customs/rituals, folklore, food, good luck/bad luck, Uncategorized

“Next Time, Order the Shrimp!” Fortune Cookie Wisdom

Bowl of opened fortune cookies.  Photo by Mariah Chase.  © Norine Dresser photo collection, 2014.
Bowl of opened fortune cookies. Photo by Mariah Chase. © Norine Dresser photo collection, 2014.

Even though most of us are aware that fortune cookies are a faux Chinese custom invented in the U.S., we wait in suspense to open these rice cake treats when dining in Chinese restaurants.

Especially for children.  For a while, my husband and I fooled our offspring until they learned to read.  The toddlers would excitedly hand Harold their cookie fortunes and invariably he would pretend to slowly decode them and then intone, “Honor your father and your mother, and you will have good luck.”  We couldn’t get away with that for long.

In Los Angeles, I frequently visited Chinatown and once stopped in at a Chinese Fortune Cookie factory.  The process intrigued me  — batter automatically poured onto small circle griddles and when the fragrant aroma indicated that they were cooked, they were mechanically folded into fortune cookie shapes.  The process mesmerized me, yet I can’t remember at what stage they inserted the fortunes.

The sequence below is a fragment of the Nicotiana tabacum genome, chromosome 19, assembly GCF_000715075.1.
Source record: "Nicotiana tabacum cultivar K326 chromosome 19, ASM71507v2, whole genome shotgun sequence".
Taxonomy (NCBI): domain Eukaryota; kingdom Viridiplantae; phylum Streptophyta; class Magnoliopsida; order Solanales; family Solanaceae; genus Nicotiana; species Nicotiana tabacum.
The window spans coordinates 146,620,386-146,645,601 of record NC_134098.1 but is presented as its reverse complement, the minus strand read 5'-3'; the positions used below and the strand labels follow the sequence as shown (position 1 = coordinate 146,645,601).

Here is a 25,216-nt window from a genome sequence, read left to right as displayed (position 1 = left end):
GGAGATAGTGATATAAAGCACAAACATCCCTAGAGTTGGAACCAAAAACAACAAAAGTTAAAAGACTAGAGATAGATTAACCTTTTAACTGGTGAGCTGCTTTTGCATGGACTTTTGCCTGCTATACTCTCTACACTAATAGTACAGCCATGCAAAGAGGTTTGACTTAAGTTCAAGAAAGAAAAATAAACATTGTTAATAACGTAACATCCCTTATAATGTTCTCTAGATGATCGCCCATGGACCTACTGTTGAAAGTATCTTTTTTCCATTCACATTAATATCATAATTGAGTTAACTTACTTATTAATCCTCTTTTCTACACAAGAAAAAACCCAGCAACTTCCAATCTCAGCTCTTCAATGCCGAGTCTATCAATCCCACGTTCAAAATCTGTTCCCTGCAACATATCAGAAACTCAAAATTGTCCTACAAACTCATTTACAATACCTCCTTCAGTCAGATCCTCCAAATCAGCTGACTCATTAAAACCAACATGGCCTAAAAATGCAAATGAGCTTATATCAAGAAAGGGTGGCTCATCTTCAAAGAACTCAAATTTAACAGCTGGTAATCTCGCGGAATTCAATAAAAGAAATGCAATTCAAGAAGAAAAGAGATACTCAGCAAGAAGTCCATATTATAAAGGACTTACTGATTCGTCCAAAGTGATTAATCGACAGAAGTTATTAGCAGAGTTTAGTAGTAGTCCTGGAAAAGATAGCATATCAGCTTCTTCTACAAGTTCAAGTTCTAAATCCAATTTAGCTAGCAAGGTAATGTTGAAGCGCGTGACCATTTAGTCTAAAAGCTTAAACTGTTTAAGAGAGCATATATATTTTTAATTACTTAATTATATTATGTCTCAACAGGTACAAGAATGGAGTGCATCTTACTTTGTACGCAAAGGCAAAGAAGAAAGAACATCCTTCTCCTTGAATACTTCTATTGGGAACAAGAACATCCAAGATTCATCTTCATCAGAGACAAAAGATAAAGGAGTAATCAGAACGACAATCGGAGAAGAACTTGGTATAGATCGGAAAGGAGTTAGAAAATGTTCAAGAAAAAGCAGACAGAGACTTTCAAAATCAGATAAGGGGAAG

Most of us are familiar with the old fashioned predictions, “You will soon take a long journey,” but fortunes like the irreverent one in my title, “Next time, order the shrimp,” cause a vision of Chinese fortune cookie writers going off the deep end.  Or perhaps, the new kinds of fortune cookie writers are simply more daring and realistic.

“There is no problem.  It’s only your stupidity.”

“Keep it simple.  The more you say, the more people won’t remember.”

Even though wer realize that the fortunes are just hokum created by some anonymous writers, more likely based in Brooklyn than Beijing, we have hopes that a startling pronouncement will elate us and renew our optimism about the future.

There’s nothing wrong with that.  That’s why we scan our horoscopes, have our palms read or tarot cards interpreted.

Even on the brink of 83 years, I confess that I still look forward to reading my fortune and grab the cookie that conveys that it is destined only for me.  So far, I have avoided selecting this one of the contemporary variety.

“I cannot help you, for I am just a cookie.”

Norine Dresser is a folklorist who believes that at almost 83, tomorrow still holds promise.

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customs/rituals, folklore, health, Uncategorized

Feed a Cold? Starve a Fever? Something else?

 

When you are sick, do you Google your symptoms for a diagnosis? Do you go to the pharmacy and scan over-the-counter remedies? Do you call a trusted friend or relative for advice? Do you book an appointment with your internist? Or do you go to Urgent Care? To the ER? That is more or less the gamut of options in our contemporary urban culture. But not everyone follows this route.

I attended a conference on Alternative Healing methods at the University of New Mexico in Albuquerque and was struck by the variety of healing methods utilized by Hispanic people living in rural areas. Since they have limited access to modern healing centers, they rely on multiple traditional modes of treatment.

Healer giving limpia (cleansing) to patient.  ©Norine Dresser photo collection, 2014
Healer giving limpia (cleansing) to patient. ©Norine Dresser photo collection, 2014